“The freshwater vegetation species that are likely to become established in the areas of the drawn down pond will involve a mix of woody and herbaceous species. Much of the existing pond area that has bottom elevations above 8.0 feet (+/ -) are anticipated to have no standing water but are likely to have saturated soils for a much of the growing season given the close proximity to the underlying groundwater and the fine-grained nature of the soils. These areas are likely to primarily support various wetland shrub species with a mix of herbaceous plants in the wetter areas that may develop in small depressions. The types of native shrub species that would likely become established include speckled alder, silky dogwood, and northern arrowwood. Invasive species such as glossy buckthorn, oriental bittersweet and Japanese barberry could also become established as these plants are currently present and provide seed sources. Therefore, ongoing monitoring for these and other invasive species is recommended as noted above”.

Cost of Study - $22,250

“The physical test properties of the Durham Falls Dam show the compressive strengths to be very high with an average strength of approximately 5,780 psi.” 

“It is difficult to make a viable recommendation for the future use of the Oyster River Durham Falls Dam due to lack of knowledge of the remaining ASR potential expansion in the existing concrete. It is recommended that this be determined prior to deciding the future fate of the Dam.”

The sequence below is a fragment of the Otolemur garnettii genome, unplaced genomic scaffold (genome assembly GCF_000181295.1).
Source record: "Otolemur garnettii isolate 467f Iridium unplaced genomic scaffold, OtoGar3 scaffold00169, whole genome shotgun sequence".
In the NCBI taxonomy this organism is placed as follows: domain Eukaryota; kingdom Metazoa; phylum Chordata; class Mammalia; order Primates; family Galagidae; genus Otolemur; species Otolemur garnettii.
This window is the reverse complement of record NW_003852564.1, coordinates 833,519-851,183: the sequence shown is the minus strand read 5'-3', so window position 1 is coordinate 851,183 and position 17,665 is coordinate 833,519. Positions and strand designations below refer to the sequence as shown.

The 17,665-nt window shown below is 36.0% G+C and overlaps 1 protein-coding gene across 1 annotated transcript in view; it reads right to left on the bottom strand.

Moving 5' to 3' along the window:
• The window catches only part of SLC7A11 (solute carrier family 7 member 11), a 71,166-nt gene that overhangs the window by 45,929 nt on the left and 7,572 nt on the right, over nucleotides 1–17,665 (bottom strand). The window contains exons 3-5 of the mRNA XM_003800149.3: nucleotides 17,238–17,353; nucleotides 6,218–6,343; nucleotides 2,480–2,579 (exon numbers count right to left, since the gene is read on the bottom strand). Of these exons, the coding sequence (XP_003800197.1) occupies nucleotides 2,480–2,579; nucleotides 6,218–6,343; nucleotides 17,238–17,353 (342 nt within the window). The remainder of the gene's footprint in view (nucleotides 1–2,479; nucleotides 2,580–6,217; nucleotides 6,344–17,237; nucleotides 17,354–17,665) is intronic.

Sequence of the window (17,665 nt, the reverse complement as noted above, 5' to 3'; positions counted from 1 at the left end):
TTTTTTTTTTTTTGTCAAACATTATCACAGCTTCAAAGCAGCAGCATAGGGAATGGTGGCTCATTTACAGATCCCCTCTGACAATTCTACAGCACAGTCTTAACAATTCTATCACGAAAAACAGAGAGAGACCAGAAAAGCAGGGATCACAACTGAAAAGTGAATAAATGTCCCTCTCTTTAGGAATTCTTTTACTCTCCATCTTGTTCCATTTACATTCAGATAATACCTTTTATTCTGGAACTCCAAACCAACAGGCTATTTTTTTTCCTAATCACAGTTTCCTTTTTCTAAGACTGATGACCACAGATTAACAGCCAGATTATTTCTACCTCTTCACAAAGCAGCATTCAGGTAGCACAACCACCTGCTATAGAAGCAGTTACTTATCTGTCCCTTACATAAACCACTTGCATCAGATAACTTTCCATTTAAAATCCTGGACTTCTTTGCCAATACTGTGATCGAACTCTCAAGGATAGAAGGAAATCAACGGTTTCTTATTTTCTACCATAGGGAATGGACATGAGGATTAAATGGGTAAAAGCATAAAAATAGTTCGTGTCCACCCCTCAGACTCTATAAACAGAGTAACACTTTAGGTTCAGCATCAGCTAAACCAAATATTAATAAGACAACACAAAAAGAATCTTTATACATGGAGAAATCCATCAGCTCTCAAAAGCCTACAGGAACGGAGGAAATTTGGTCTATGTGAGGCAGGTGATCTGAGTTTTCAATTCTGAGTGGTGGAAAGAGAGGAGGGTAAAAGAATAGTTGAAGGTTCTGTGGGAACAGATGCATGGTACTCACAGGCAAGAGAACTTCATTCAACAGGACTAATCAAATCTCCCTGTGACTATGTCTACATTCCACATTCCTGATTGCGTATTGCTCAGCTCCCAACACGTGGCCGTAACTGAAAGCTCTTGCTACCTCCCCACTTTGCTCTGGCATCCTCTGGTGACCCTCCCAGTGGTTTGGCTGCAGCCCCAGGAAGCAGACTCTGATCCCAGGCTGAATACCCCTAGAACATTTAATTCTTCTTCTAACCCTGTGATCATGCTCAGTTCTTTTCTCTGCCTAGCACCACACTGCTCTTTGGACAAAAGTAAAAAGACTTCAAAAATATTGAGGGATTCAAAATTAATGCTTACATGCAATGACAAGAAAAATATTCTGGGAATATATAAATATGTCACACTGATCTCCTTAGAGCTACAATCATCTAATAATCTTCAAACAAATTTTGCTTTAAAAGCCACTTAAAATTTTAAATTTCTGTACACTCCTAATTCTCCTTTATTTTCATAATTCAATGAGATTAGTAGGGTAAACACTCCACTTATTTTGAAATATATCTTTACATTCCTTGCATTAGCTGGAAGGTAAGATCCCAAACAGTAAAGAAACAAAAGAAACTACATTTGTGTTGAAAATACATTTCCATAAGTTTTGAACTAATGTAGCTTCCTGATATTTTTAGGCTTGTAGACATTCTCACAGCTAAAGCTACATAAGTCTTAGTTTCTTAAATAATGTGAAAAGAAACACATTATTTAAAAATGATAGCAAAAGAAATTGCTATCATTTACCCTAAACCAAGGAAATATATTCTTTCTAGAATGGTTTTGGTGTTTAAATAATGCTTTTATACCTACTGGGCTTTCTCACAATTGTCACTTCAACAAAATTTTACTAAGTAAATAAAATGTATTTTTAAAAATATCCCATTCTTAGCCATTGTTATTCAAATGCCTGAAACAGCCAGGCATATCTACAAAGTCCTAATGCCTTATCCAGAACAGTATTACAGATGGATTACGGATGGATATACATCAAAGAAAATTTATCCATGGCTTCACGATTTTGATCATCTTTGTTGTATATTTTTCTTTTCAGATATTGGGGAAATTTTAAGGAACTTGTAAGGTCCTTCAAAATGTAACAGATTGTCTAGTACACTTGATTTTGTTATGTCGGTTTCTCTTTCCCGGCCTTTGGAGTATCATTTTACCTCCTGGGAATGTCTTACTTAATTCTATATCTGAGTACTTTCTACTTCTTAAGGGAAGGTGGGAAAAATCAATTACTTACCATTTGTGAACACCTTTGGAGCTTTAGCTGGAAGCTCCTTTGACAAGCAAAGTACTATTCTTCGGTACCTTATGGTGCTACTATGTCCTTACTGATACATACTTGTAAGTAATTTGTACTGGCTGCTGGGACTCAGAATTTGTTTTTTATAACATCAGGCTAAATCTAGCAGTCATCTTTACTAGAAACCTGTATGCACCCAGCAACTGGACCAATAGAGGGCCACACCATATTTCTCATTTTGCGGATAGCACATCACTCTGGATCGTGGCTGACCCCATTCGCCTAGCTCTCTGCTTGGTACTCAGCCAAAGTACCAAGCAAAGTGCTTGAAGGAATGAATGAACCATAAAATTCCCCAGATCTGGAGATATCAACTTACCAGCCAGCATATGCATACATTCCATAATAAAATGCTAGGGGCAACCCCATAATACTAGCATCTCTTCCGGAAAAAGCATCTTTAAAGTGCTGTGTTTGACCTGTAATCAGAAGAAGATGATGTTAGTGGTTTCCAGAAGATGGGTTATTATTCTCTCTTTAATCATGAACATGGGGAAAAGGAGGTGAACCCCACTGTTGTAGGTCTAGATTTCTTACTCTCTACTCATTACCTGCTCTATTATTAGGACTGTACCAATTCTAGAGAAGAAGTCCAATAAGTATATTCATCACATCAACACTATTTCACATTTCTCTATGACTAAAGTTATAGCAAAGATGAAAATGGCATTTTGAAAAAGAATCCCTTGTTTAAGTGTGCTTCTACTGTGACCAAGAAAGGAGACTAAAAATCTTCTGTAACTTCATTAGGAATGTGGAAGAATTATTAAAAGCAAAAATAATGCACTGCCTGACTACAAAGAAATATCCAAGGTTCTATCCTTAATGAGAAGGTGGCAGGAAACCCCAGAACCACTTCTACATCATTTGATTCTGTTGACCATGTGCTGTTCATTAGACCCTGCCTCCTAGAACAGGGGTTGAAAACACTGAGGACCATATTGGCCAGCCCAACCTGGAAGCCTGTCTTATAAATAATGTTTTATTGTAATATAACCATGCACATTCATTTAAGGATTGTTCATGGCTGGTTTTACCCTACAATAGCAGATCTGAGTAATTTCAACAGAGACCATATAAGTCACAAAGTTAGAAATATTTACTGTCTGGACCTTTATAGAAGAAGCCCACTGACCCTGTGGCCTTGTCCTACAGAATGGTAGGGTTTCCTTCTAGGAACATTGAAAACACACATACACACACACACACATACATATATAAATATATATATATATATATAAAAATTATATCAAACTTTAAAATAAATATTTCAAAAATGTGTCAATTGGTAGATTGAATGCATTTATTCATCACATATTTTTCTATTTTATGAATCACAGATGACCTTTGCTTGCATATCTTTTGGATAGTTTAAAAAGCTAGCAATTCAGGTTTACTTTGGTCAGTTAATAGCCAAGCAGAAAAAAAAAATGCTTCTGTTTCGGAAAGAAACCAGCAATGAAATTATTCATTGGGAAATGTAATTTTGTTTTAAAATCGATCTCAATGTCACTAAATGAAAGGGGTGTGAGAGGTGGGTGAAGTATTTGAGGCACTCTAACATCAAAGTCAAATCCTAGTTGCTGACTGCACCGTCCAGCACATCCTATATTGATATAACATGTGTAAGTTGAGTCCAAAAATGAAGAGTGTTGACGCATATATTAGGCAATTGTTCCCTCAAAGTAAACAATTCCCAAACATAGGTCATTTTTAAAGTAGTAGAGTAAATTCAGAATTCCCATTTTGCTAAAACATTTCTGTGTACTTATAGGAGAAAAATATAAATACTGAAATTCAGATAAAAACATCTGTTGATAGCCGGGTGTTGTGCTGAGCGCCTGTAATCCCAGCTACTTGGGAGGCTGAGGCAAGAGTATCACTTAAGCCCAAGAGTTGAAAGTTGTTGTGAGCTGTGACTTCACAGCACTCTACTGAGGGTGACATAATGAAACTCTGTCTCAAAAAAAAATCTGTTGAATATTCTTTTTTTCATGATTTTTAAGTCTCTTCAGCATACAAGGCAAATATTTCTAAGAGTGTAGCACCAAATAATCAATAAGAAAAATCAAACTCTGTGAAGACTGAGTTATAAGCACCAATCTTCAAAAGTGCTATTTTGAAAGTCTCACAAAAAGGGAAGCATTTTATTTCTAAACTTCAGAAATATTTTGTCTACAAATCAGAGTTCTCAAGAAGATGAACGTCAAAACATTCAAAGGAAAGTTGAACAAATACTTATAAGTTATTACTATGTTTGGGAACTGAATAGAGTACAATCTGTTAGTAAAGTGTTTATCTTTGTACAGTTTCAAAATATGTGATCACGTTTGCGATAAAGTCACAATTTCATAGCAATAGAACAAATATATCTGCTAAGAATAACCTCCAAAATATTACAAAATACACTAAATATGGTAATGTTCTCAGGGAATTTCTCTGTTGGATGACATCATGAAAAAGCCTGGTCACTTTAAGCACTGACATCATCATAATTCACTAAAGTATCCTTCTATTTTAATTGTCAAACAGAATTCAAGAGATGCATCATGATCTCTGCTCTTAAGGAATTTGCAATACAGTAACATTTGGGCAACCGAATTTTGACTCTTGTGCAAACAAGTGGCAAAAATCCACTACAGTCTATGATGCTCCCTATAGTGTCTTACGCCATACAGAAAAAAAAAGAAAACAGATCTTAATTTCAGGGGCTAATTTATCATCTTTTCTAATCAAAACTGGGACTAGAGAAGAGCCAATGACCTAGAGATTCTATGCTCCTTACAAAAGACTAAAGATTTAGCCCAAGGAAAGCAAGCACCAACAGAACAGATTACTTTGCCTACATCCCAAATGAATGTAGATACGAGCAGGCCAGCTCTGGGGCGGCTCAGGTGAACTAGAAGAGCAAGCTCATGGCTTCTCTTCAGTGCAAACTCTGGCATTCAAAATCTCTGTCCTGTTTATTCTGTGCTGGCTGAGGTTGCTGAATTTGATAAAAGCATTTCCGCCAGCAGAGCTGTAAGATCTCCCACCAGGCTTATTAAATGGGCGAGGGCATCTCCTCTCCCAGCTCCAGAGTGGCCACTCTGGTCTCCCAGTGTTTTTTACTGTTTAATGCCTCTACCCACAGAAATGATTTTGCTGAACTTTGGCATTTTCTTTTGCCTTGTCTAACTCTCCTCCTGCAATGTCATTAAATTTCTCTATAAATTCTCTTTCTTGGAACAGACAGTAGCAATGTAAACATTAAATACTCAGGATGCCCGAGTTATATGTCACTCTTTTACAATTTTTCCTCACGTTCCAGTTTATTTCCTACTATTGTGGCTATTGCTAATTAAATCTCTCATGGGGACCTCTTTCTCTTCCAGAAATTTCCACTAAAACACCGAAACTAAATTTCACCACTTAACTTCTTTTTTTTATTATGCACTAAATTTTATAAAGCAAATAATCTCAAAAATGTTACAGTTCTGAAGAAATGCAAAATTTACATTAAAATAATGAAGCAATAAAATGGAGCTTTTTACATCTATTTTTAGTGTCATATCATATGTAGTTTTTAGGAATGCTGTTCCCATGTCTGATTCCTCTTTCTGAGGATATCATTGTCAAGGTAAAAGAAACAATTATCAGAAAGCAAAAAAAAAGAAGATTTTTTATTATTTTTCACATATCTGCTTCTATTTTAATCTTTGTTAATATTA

Note - that recommendation was not acted upon.
Cost of Study - $13,568

“TP (total Phosphorus)  concentrations in College Brook were three to four times higher than those observed upstream.”

“Although flows are lower in College Brook than the Oyster River, reductions in phosphorus inputs to College Brook will be critical in the long term to reducing phosphorus concentrations in Mill Pond.”  

“Dredging the existing soft sediment in portions of the Durham Ponds should benefit some uses of the ponds by creating additional open water areas free of aquatic plants for recreation and fishing. Dredging is a very effective way to remove nutrient rich sediment as well as reserves of seeds, spores and other resting stages of plants.”

Note in 2014, VHB recommended selective dredging, and the high  cost for the Mill Pond dam area was only $183,938 - see table below.
Cost of Study - $25,000

“Observed concentrations in College Brook (0.041 to 0.198 mg/l) are substantially higher than those observed in the Oyster River upstream of Mill Pond (0.029-0.054 mg/l) particularly after rain.” 

“The total study area encompasses 1,208 acres, 21% of which is impervious cover. This area contributes an estimated 4,733 lbs of nitrogen annually. Table 1 details land use and pollutant load for subwatersheds 1 and 2.”

More than one third of the nitrogen load is coming from identified “Commercial” sources.

 “The results show that the spillway is stable against flood conditions and the spillway and right abutment (gated outlet structure) are stable against normal flow conditions.” 

Cost of Study - $349,823

“Dam removal is expected to increase the sediment load to the tidal reach beyond NH 108 by more than 155,000 ft3 in five years and by more than 262,000 ft3 in 50 years. The sediment transport simulations suggest that sediment may be deposited in a relatively short reach, roughly located between the Three Chimneys Inn and Durham Landing.” “In 2013, the Durham Pond Limnological Study found that total phosphorus (TP) concentrations in Mill Pond generally ranged between 0.40 and 0.60 mg/L which is two to three times higher than a generally accepted threshold of 0.20 mg/L”